Referencing the timelines identified and the reality of achieving the targets set Members voiced concerns at the possibility of getting to 2026 and only having a further year to achieve the target, not being able to and what cost it would be to the Council in order to achieve the target.
In response, officers acknowledge the concerns in respect of the lack of clarity of funding. They confirmed that some capital investment would be required but that external funding would be key. However, clearly the Council needed to balance any funding against the community’s needs. Furthermore, there was the possibility of a carbon reduction reserve. East Lindsey District Council had been able to reinvest revenue savings after it implemented such a reserve. As a Local Authority, the Council’s duty was to lead by example and prove it had a grasp on operation emissions and that it understood its footprint and was striving to address it. The plan in its draft format would be subject to changes in what it could deliver and when it could deliver. At the current time is was difficult to cost so many unknowns and the plan would be brought back in the spring when projects would have been broken down into more detail with indicative figures available where possible. Large funded projects would come back to Members ahead of implementation with officers exploring all opportunities before coming to committee.
Members were reassured that the targets set were not legally binding and officers assured them they would do everything within their power to achieve them. However, external factors were involved especially in scope 3 emissions over which the Council had little control.
Referencing the significant reductions in emissions at West Street offices due to home working throughout Covid, Members questioned the reality of the reduction aligned with the increase in emissions at the homes of staff, and asked if it actually portrayed a false sense of reduction. All the staff working individually in individual homes would normally be sharing space and heating / lighting within West Street. Whilst homeworking saved emissions for the Council, the impact in individual residences was higher but officers noted that currently it was difficult to quantify.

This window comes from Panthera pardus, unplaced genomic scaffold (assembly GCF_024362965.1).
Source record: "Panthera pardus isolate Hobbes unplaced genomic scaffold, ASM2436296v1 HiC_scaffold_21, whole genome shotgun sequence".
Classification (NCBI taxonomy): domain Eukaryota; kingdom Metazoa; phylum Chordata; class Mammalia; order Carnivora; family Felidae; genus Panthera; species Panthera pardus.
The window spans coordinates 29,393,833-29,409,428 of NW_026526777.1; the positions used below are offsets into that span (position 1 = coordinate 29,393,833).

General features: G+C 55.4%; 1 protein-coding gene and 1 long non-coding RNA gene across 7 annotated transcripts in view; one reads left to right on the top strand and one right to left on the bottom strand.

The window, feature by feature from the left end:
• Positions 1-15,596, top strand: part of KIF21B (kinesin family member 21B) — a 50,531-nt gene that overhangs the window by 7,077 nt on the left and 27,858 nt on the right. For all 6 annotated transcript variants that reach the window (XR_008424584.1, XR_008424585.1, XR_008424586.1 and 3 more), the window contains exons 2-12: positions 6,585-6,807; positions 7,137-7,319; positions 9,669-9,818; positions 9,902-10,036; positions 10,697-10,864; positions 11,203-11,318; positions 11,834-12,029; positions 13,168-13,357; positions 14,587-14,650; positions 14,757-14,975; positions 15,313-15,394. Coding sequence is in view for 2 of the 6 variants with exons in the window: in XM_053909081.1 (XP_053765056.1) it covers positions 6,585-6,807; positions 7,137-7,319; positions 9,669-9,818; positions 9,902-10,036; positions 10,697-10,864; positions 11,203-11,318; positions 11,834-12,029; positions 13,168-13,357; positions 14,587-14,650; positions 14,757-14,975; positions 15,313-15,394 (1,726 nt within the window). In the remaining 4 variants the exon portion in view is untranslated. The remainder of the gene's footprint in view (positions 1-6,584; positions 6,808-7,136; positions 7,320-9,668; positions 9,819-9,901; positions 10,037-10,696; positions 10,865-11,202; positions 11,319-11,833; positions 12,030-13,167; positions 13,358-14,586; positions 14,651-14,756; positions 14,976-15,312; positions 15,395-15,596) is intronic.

Further comment by a Member questioned the need to relocate the Council to an alternative, newer or new build office suite due to the size, age and structure and layout of West Street that would never be carbon efficient. Focusing on Council sites with high emissions a further Member questioned the future of the GMLP (Geoff Moulder Leisure Pool) which had by far the biggest footprint and the Crematorium.
Officers confirmed all sites would be under consideration as they considered the possibility for change across all of the Councils’ services and sites and would take recommended actions listed in the CRP back to Full Council for consideration.
Referencing the move by ELDC to their new officers a Member urged the Council to start looking immediately for a new site to ensure it captured the latest renewables. However, in response a Member stated that the Council needed to be careful if planning to relocate. Any such move would purely be to reduce its carbon footprint and it would not bring any savings to the taxpayer’s of the Borough. West Street is a functioning building, it is town centric making it easy for the public and staff to access and it enabled the staff and visitors to access the town centre and support the local businesses on a daily basis. Officers need to undertake thorough Investigations into making West Street more carbon efficient prior to making any decision to relocate and spend vast amounts of taxpayers’ money doing so. Selling on the Municipal Buildings would not solve its carbon footprint issues, it would simply hand them on to whoever bought it.